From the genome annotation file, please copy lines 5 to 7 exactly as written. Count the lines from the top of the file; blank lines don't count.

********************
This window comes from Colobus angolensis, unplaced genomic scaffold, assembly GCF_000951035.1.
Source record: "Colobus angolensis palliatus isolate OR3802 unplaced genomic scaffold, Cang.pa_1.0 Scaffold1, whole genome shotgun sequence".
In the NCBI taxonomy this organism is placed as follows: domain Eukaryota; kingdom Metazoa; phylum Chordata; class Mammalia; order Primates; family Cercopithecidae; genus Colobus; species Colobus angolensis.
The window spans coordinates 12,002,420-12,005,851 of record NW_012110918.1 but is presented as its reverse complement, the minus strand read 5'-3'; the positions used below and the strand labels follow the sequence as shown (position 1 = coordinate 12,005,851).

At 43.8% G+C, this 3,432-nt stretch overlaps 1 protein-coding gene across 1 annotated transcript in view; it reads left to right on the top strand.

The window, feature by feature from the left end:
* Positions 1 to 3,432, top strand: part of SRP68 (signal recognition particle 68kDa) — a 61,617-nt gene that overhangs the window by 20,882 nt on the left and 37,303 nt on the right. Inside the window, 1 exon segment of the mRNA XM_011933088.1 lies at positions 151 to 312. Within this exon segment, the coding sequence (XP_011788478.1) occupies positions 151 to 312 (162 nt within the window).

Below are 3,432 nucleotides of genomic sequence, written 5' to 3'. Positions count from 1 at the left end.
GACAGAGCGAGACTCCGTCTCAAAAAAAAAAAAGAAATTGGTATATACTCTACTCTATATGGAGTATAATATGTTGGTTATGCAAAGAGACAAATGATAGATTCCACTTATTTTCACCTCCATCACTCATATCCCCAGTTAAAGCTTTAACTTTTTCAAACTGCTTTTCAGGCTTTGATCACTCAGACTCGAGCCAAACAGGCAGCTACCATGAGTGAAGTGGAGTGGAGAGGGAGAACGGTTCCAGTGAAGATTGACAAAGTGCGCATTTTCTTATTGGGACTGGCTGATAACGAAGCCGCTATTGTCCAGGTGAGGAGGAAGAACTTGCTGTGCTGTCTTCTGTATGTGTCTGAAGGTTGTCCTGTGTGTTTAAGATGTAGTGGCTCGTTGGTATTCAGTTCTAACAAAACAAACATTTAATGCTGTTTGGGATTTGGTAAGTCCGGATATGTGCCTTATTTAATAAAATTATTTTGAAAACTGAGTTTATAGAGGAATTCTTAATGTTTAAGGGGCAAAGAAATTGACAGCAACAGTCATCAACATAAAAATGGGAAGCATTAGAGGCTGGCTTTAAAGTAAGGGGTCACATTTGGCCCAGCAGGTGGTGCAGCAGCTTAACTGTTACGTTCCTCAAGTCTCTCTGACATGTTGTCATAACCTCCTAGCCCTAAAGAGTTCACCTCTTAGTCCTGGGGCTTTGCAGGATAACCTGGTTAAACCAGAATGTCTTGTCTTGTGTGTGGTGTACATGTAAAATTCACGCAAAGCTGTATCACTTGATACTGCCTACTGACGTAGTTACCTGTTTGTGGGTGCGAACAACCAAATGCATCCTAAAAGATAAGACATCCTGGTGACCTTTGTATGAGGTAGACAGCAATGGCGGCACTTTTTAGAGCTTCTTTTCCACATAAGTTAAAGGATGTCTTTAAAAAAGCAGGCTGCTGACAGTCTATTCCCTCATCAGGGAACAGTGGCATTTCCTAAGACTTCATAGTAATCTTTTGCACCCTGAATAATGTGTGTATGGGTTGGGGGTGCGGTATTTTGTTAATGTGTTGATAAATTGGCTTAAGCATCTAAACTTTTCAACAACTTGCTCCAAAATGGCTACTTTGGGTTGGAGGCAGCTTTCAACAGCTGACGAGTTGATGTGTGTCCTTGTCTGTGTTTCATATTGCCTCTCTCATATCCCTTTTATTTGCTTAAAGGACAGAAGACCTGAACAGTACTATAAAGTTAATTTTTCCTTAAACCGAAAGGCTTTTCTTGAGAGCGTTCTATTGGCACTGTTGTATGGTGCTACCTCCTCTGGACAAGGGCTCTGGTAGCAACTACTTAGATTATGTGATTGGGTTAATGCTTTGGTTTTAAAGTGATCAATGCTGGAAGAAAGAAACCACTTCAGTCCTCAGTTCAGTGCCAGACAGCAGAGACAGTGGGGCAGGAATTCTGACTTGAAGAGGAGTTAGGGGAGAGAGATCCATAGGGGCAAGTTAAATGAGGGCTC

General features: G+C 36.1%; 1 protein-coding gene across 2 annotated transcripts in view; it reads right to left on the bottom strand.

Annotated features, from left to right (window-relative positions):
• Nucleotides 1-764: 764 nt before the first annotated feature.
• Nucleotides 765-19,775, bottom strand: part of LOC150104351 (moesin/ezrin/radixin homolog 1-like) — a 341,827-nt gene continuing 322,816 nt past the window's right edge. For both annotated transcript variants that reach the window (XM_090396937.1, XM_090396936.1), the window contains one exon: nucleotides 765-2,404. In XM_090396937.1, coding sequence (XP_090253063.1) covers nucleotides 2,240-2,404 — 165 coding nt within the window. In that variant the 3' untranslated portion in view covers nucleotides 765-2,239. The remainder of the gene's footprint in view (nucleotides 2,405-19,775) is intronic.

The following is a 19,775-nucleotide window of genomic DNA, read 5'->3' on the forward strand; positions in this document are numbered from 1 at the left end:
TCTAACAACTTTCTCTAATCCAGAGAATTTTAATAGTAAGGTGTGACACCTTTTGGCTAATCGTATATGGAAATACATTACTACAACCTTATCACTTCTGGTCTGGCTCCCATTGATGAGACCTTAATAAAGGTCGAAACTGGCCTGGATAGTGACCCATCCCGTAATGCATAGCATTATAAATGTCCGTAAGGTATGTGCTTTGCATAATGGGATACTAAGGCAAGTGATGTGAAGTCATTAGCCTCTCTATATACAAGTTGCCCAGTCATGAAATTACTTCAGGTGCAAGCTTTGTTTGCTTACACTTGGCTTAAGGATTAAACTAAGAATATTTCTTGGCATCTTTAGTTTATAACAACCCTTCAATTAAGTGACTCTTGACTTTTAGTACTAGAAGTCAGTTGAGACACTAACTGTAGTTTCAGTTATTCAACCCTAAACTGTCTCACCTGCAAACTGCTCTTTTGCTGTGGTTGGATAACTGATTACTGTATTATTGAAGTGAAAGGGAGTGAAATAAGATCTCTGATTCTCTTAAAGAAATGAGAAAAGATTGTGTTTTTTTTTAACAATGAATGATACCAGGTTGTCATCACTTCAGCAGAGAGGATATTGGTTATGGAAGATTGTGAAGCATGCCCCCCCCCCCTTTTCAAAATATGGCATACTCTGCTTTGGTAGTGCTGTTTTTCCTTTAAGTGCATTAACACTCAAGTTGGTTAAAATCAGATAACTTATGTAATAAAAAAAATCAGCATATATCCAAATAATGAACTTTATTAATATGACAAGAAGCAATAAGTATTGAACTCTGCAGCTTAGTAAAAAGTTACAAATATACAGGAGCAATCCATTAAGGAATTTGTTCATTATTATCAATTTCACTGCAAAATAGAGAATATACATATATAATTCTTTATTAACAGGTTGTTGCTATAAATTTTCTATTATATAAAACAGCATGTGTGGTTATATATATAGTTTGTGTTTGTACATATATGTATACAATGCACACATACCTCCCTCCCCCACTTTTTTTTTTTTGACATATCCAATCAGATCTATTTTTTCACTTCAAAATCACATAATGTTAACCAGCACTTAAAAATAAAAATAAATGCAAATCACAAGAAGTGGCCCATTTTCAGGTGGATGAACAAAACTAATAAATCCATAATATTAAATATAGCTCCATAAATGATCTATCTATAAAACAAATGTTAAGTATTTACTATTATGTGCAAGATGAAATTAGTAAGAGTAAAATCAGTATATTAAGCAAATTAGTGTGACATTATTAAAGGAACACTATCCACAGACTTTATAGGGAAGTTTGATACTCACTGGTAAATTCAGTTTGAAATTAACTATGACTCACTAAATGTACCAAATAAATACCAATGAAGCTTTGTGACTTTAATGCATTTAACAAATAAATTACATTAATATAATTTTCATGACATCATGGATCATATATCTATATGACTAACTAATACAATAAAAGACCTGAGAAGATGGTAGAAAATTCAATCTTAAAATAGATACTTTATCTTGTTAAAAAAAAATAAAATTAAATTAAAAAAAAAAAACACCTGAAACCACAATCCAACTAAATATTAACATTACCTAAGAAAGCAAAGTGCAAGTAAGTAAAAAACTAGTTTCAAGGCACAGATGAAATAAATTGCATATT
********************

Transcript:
At 43.8% G+C, this 3,432-nt stretch overlaps 1 protein-coding gene across 1 annotated transcript in view; it reads left to right on the top strand.

The window, feature by feature from the left end:
* Positions 1 to 3,432, top strand: part of SRP68 (signal recognition particle 68kDa) — a 61,617-nt gene that overhangs the window by 20,882 nt on the left and 37,303 nt on the right. Inside the window, 1 exon segment of the mRNA XM_011933088.1 lies at positions 151 to 312. Within this exon segment, the coding sequence (XP_011788478.1) occupies positions 151 to 312 (162 nt within the window).